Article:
Take the 2-minute tour ×
Programmers Stack Exchange is a question and answer site for professional programmers interested in conceptual questions about software development. It's 100% free, no registration required.

In particular, this is about game extensions written in lua (luajit-2.0). I was contemplating whether I should restrict what these scripts can do, and arrived at the conclusion that I probably shouldn't:

  • It's hard to get right. Sounds silly, but chances are my sandbox is gonna end up leaky anyways.

  • The only benefit I could think of would be giving users some sense of security when running third party scripts.

  • The disadvantages would be that it's just incredibly annoying for extension writers. That is, for now, myself (game content will be mostly scripted).

The reason I'm asking this now before I actually have anything presentable is that adding a sandbox early on is easy, but would impose said annoying restrictions on myself too. However if I first go on with it and then later decide I do need a sandbox after all, I'm gonna run into problems (I'd either have to rewrite the scripts that are already there, or introduce some form of trust management system which seems to be more trouble than it's worth).

share|improve this question

2 Answers 2

I believe that both the development of a videogame, which in any software development of a medium-large dimensions, the programmer will always try to create a layer exchange or free-set options for future functionality.

Lua is a language that allows these options are easy to implement for the end user, and for the developer, but that does not mean it is easy to plan your workspace, with experience I can tell you today, also a simple multiplication can leak, if the end user is allowed to customize their behavior.

If we focus on what a sandbox game has to offer, we can bequeath to understand that the end use can be a double-blade, allowing the game to become non-linear, interesting and fun, but at the same time not be easy plan their limits in the work area.

From a security standpoint, it sounds fantastic! a good test environment for extensions, should be implemented in all types of software.

In conclusion, I can say that although it seems that not worth making a sandbox for your product, actually the developer or group of developers will get more benefits, because as the end user can easily configure your environment at the developer may also less time to make changes to the functional structure. I am firmly convinced that a sandbox game, (as in the software scalability), allows a creative evolution of their extensions and a natural evolution of its functionalities.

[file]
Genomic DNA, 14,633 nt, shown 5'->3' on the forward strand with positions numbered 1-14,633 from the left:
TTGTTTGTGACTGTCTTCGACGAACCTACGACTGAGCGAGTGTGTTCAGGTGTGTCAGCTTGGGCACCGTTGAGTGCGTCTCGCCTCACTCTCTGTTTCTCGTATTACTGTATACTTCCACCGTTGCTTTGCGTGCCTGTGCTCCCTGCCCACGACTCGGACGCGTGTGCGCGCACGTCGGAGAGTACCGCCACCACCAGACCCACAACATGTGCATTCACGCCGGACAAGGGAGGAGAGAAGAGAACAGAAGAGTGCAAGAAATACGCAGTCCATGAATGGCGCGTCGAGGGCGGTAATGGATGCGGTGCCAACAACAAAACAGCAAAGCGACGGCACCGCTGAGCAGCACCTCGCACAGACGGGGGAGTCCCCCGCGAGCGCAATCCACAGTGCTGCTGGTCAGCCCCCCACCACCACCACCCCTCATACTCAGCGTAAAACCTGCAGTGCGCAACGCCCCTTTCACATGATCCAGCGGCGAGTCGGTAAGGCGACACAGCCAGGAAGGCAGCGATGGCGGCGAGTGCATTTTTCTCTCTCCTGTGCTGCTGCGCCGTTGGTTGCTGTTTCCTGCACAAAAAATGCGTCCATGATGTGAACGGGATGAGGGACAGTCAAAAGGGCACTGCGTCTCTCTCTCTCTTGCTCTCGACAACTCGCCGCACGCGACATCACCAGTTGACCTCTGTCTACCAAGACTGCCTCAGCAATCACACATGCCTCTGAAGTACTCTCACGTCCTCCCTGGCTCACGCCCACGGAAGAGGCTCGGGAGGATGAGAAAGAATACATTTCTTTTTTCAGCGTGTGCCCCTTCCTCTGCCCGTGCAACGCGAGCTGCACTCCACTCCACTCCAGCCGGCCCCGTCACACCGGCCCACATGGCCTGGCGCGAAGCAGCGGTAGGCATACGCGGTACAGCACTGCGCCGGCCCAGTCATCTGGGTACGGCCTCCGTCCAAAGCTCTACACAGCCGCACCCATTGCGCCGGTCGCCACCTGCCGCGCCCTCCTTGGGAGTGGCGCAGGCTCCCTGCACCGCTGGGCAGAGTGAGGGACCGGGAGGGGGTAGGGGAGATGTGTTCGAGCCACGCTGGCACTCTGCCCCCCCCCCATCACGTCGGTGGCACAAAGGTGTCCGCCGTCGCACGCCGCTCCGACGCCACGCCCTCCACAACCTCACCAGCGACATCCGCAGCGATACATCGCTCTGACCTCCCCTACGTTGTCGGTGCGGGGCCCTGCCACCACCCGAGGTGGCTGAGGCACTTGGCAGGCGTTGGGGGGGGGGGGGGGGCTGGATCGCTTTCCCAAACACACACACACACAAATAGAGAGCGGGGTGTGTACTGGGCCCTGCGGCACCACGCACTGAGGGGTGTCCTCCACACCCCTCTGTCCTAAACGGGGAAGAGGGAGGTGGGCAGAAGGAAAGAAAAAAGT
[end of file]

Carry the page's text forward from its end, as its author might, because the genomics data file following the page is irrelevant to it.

share|improve this answer

It's hard to get right

It is actually not very hard to create a basic sandbox with whitelist of functions and then add custom implementations of potentially unsafe functions. This SO question seems like a good starting point.

but chances are my sandbox is gonna end up leaky anyways

I think it would be enough to start to provide some basic security: restricting access to files outside some special directories. There is no such thing as 100% secure applications anyway. Think of what can happen if someone will write some malicious extention: users will probably blame you as a developer. If you plan to give someone a chance to write extention, you will eventually need some security. If it's only you - it is OK as it is.

The only benefit I could think of would be giving users some sense of security when running third party scripts.

This is exactly the reason why you should do sandboxing and it is not a valid argument against sandboxing.

The disadvantages would be that it's just incredibly annoying for extension writers

I have some experience in game scripting and I don't find it annoying to work in a sandboxed environment by itself. What annoys me is lack of functionality which is game-related, like specific APIs of in-game objects or poor implementations of such.

It may help if you look into LOVE engine as a good example (if you haven't already), especially tutorial on filesytem API.

share|improve this answer

Your Answer

 
discard

By posting your answer, you agree to the privacy policy and terms of service.

Not the answer you're looking for? Browse other questions tagged or ask your own question.